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 Wednesday, 31 July, 2002, 12:40 GMT 13:40 UK
Whittam Smith: From cinema to church
The Exorcist
The Exorcist was banned on video until 1999
BBC News Online profiles Andreas Whittam Smith, former president of the British Board Of Film Classification, made a CBE in the 2002 New Year's honours.

When Mr Whittam Smith stepped down from the BBFC it marked the end of an era which saw the relaxation of censorship guidelines.

He left the board to take on the role of First Church Estate Commissioner and keeping an eye on Church of England finances could not be further removed from the sex and violence which he viewed on a daily basis at the BBFC.
My greatest desire has always been to be cosmopolitan

Andreas Whittam Smith

But the clergyman's son has always taken his religion seriously.

However he has always been keen to shake the "bishop" image that has dogged him since his days as editor of The Independent.

"My greatest desire has always been to be cosmopolitan," he admits.

"I don't want to go round looking like a bishop."

He founded The Independent in 1986 and was its editor for eight years. To this day he remains a non-executive director.

Colleague Sebastian Faulks recalls him as an "inspiring" boss - others remember him being both puritanical and flamboyant.
Andreas Whittam Smith
Whittam Smith: "I don't want to look like a bishop"

His move to the BBFC came as a culture shock - Mr Whittam Smith admits to having never seen a pornographic film before becoming its president.

Yet many of the 7,000 videos he watched on a yearly basis as president were for the specialist R18 market, which are distributed only to licensed sex shops. It was an eye-opening experience.

He recalls: "If we say to the distributors ,'There's not a shred of plot here', they say: 'No there isn't. We didn't intend there to be.'

"And that's one of the things I like about this job - it just seems so refreshing."

Mr Whittam Smith showed his liberal colours after just two months when he passed the controversial remake of Lolita uncut for cinema release.
A Clockwork Orange
A Clockwork Orange had been banned for 27 years

The press immediately condemned the move, but Whittam Smith was delighted with their reaction.

"The Daily Mail described me as this urbane liberal, and I was so pleased with the 'urbane'," he recalls.

"That's the only thing I can set against the wretched bishop image."

He also passed a number of films which had been rejected by the BBFC in the past.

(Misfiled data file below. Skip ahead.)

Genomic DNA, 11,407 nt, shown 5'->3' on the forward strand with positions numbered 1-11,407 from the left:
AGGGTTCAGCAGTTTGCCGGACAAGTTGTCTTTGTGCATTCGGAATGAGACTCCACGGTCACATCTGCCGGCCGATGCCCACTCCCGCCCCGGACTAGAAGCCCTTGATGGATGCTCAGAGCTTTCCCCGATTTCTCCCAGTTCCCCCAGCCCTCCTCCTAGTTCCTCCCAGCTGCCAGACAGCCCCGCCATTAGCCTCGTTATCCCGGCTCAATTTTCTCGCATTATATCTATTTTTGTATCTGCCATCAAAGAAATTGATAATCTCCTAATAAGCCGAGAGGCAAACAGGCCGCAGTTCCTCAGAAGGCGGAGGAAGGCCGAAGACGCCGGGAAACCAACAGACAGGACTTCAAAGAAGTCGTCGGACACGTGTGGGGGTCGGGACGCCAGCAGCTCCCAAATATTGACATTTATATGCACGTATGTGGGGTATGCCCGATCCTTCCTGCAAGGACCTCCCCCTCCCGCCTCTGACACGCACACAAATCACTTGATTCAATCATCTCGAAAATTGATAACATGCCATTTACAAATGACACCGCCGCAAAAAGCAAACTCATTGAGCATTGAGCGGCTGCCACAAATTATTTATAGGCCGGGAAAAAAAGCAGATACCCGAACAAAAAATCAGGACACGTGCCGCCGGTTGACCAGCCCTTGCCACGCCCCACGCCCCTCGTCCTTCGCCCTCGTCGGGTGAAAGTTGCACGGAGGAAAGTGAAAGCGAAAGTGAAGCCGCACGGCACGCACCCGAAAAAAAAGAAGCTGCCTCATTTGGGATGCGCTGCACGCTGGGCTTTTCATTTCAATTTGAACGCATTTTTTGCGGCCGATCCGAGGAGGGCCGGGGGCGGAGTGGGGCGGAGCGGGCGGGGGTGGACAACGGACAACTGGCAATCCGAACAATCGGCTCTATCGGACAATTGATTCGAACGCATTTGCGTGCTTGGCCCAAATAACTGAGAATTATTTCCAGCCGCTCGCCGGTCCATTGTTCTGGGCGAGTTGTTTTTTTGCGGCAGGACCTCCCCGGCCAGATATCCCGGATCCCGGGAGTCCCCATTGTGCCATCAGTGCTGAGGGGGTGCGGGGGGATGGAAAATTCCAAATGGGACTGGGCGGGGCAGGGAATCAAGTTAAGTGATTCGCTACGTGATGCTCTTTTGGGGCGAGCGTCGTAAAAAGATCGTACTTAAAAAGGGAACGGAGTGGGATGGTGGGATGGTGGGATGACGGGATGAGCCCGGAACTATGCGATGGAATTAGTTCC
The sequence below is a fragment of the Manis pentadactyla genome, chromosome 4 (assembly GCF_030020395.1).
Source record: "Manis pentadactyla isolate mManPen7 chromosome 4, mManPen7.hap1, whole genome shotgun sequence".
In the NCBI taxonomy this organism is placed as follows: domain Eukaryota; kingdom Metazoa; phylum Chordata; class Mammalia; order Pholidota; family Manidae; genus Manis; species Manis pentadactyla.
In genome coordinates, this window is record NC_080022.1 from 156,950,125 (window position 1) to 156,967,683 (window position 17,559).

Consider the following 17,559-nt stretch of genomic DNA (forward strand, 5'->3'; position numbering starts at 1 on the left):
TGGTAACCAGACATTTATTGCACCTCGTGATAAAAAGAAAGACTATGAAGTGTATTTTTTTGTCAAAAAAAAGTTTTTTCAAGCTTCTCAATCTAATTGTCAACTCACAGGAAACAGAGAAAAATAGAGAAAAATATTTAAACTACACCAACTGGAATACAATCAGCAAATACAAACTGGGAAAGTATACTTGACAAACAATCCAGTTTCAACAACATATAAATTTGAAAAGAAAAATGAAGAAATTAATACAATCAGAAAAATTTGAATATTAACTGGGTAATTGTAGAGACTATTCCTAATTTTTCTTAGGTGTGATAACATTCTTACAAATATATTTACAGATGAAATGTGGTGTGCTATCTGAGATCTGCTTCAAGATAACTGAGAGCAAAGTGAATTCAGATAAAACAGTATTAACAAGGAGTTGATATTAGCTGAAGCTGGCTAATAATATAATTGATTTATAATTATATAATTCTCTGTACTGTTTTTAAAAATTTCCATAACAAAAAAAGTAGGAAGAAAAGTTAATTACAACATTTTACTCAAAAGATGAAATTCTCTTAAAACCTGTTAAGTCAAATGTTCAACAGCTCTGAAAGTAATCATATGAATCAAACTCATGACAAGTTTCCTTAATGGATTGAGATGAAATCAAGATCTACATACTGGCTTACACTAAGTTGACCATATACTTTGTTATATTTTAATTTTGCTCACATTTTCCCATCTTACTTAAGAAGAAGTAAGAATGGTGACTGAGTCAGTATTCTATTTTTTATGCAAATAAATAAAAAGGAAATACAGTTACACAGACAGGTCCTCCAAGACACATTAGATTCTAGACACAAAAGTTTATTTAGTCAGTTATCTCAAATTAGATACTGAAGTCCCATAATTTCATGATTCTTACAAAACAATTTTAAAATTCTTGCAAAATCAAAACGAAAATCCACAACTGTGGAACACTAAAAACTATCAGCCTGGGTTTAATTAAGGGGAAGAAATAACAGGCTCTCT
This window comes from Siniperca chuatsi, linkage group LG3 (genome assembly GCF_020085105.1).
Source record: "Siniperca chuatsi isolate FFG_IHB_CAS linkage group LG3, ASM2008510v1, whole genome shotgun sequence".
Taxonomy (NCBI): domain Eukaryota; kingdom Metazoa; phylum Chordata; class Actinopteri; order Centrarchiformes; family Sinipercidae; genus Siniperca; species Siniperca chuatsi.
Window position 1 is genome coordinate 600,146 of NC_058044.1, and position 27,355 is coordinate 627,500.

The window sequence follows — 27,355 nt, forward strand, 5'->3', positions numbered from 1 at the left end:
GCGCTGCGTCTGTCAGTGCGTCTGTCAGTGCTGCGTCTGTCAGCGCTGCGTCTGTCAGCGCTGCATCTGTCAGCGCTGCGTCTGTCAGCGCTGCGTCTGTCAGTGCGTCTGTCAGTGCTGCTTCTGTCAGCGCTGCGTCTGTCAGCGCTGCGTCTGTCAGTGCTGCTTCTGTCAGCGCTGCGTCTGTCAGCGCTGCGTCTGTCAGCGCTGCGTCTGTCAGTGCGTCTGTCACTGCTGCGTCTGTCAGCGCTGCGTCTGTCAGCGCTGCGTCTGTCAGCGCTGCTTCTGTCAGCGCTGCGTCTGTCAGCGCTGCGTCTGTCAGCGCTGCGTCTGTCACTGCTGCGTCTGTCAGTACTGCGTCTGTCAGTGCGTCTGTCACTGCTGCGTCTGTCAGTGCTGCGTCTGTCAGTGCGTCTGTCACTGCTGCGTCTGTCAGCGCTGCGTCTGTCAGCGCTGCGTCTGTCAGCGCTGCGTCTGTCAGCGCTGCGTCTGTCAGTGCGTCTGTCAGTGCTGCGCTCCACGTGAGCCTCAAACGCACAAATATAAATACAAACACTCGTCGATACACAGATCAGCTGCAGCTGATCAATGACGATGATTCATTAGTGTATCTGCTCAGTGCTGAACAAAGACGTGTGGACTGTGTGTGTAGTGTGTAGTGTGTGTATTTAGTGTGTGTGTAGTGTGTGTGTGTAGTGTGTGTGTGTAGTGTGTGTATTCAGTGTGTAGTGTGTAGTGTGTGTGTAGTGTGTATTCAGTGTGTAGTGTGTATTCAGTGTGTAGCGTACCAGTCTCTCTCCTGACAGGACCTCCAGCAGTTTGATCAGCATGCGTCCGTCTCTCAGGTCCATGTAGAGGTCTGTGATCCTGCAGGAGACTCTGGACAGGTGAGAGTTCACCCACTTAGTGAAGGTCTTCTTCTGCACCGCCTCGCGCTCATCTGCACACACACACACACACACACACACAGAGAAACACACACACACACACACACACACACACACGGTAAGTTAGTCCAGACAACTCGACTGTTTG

These included The Exorcist, Abel Ferrara's notorious Driller Killer, and The Texas Chainsaw Massacre, which went on to enjoy a successful cinema re-release.

Stanley Kubrick's A Clockwork Orange was passed following the death of the director in 1999.

Sam Peckinpah's Straw Dogs was finally given a video certificate in July of this year.

Mr Whittam Smith's decision to revise the BBFC's guidelines also met with some opposition - but many welcomed the move.

Films such as Intimacy benefited from liberal censorship
This led to the relaxation of restrictions on sexually explicit or violent content in 18-certficate films, while tightening up the rules governing films aimed at younger viewers.

It meant that a string of sexually explicit arthouse films - such as Intimacy, Romance and The Idiots - could be released uncut.

However, not all of his decisions were greeted with enthusiasm.

He was widely criticised for giving Billy Elliot a 15 certificate, meaning younger viewers could not see it.

However, he claimed the Board would have been overwhelmed with complaints about the film's strong language had it been given a lower rating.

Billy Elliot
Whittam Smith ran into trouble over Billy Elliot
Others are less convinced of his achievements.

London Evening Standard film critic Alexander Walker says: "Andreas Whittam Smith was rather too liberal, and he has left the BBFC exactly as he found it - too close to the pockets and predilections of the film industry.".

However, as a parting shot, Mr Whittam Smith suggested that censorship may become even more relaxed in years to come, with age restrictions on films vanishing completely.

"In the very long term, all ratings will become advisory," he said earlier this month.

"There will be a long pause before the next relaxation, but it will all happen in a 10-year period."

See also:

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